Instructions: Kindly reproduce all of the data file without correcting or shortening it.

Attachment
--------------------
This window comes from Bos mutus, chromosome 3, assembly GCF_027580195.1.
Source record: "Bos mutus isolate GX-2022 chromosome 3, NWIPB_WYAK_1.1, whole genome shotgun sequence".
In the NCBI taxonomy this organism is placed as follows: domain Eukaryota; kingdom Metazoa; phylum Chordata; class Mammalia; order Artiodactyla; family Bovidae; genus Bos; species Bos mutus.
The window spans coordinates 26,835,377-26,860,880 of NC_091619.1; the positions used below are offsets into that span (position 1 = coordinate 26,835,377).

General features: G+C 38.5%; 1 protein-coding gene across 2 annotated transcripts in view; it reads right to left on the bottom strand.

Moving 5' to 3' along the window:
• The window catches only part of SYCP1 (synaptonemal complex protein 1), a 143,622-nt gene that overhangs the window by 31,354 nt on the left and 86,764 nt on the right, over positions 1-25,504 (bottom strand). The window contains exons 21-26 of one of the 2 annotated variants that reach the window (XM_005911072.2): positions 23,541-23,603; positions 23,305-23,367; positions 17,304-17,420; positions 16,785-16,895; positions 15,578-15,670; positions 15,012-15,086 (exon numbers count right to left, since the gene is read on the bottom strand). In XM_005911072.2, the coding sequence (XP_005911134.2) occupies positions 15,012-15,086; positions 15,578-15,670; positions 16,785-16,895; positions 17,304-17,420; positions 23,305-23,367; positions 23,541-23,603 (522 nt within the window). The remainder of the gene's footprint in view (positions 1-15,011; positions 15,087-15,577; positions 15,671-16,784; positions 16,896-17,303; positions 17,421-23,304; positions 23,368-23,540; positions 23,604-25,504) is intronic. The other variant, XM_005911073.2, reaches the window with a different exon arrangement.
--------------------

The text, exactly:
This window comes from Bos mutus, chromosome 3, assembly GCF_027580195.1.
Source record: "Bos mutus isolate GX-2022 chromosome 3, NWIPB_WYAK_1.1, whole genome shotgun sequence".
In the NCBI taxonomy this organism is placed as follows: domain Eukaryota; kingdom Metazoa; phylum Chordata; class Mammalia; order Artiodactyla; family Bovidae; genus Bos; species Bos mutus.
The window spans coordinates 26,835,377-26,860,880 of NC_091619.1; the positions used below are offsets into that span (position 1 = coordinate 26,835,377).

General features: G+C 38.5%; 1 protein-coding gene across 2 annotated transcripts in view; it reads right to left on the bottom strand.

Moving 5' to 3' along the window:
• The window catches only part of SYCP1 (synaptonemal complex protein 1), a 143,622-nt gene that overhangs the window by 31,354 nt on the left and 86,764 nt on the right, over positions 1-25,504 (bottom strand). The window contains exons 21-26 of one of the 2 annotated variants that reach the window (XM_005911072.2): positions 23,541-23,603; positions 23,305-23,367; positions 17,304-17,420; positions 16,785-16,895; positions 15,578-15,670; positions 15,012-15,086 (exon numbers count right to left, since the gene is read on the bottom strand). In XM_005911072.2, the coding sequence (XP_005911134.2) occupies positions 15,012-15,086; positions 15,578-15,670; positions 16,785-16,895; positions 17,304-17,420; positions 23,305-23,367; positions 23,541-23,603 (522 nt within the window). The remainder of the gene's footprint in view (positions 1-15,011; positions 15,087-15,577; positions 15,671-16,784; positions 16,896-17,303; positions 17,421-23,304; positions 23,368-23,540; positions 23,604-25,504) is intronic. The other variant, XM_005911073.2, reaches the window with a different exon arrangement.